I was a bit taken aback by this one and I have to admit, I didn’t get far. It’s rare that one sentence can stop me reading a book, but in this case, it did. See what you think. Would it have bothered you?
Right at the beginning, the heroine, Gemma, sleeps with Tate after losing her virginity elsewhere. So we get this sentence:
“She’d fallen instantly in love with Tate and had known then what her mother had meant when she’d advised Gemma to keep herself for the man she loved. Gemma would have been proud for Tate to have been her first.
She could only thank the Lord now that she hadn’t told Tate she loved him.”
Now, that would be fine in an Inspirational, but not in a Desire. This is supposed to be hotter, slightly quirkier than the Presents line, with more experienced heroines. You wouldn’t know it from this book. I really dislike that kind of trope, and if the heroine really thinks like that, I want to know that someone thinks she’s misguided and probably a little insane. I want to know that the author and the other characters don’t go along with that kind of condemnatory, killjoy thinking.
This reads like Gemma and her mother stepped straight out of the fifties. Ugh, just ugh. To blame herself, and then to want to “keep herself” for the man who bonked her silly for a month and then left her, that seems to indicate doormat. But what really got to me is the implied criticism in the sentence. I still don’t know if it’s me or if she really did mean that.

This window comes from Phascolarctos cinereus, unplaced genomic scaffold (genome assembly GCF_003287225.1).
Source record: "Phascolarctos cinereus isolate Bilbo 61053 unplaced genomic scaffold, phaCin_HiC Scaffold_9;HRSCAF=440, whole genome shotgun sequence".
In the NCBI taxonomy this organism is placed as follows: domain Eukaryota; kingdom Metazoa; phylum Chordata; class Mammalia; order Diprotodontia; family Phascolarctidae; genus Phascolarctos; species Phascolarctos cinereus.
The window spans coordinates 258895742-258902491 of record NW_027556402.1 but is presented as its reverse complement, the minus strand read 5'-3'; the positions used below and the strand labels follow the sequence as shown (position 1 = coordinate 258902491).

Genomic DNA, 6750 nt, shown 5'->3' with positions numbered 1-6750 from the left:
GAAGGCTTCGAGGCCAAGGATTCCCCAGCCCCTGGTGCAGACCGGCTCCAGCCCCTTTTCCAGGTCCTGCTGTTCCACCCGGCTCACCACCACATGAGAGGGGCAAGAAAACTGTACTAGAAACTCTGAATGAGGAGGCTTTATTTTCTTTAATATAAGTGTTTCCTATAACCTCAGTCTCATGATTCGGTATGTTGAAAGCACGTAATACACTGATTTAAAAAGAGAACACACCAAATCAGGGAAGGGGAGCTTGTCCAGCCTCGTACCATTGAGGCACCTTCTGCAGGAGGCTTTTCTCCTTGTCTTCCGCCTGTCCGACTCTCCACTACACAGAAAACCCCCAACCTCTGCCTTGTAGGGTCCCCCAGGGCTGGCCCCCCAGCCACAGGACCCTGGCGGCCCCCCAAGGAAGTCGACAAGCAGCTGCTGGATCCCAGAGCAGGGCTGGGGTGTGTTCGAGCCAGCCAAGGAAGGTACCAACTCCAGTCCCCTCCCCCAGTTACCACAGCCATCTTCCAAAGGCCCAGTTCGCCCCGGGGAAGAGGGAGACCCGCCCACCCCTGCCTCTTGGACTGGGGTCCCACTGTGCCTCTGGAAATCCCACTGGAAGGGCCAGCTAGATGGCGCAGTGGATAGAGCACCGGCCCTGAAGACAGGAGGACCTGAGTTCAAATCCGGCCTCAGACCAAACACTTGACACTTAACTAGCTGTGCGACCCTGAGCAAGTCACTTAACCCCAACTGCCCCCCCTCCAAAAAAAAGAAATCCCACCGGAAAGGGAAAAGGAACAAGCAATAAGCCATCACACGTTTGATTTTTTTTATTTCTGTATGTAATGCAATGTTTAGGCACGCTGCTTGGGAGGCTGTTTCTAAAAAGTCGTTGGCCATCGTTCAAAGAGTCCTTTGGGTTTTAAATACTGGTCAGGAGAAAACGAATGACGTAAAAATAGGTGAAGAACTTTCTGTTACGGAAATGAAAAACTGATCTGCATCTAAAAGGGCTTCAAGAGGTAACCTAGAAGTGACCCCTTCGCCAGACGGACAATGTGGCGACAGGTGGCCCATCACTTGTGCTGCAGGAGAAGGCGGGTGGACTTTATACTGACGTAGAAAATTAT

Oh, yes, and instalove. It’s no good just saying, I want to know why and how, and how that makes her feel. Unsure, shocked, certain, what? It all plays into her character and we get none of that here.
That’s as far as I got. Barely into Chapter One. I couldn’t bear reading a book about a doormat heroine with such stupid notions about love and sex. Presumably she’ll win the poor hero over with her goodness and her poppet of a baby. Not for me.
Tate Chandler had never wanted a woman as much as he’d wanted Gemma Watkins—until the day she’d betrayed him. Yet when he learned they had a son, he demanded Gemma marry him, or he’d fight for custody. Tate was a man of honor—he’d create a family for his heir, even if it meant marrying a woman he couldn’t trust.
Their marriage was about duty, nothing more. But Gemma’s beauty tempted him to make her his wife in every way. Could he lure her back into his bed without letting her back into his heart?
Read an excerpt.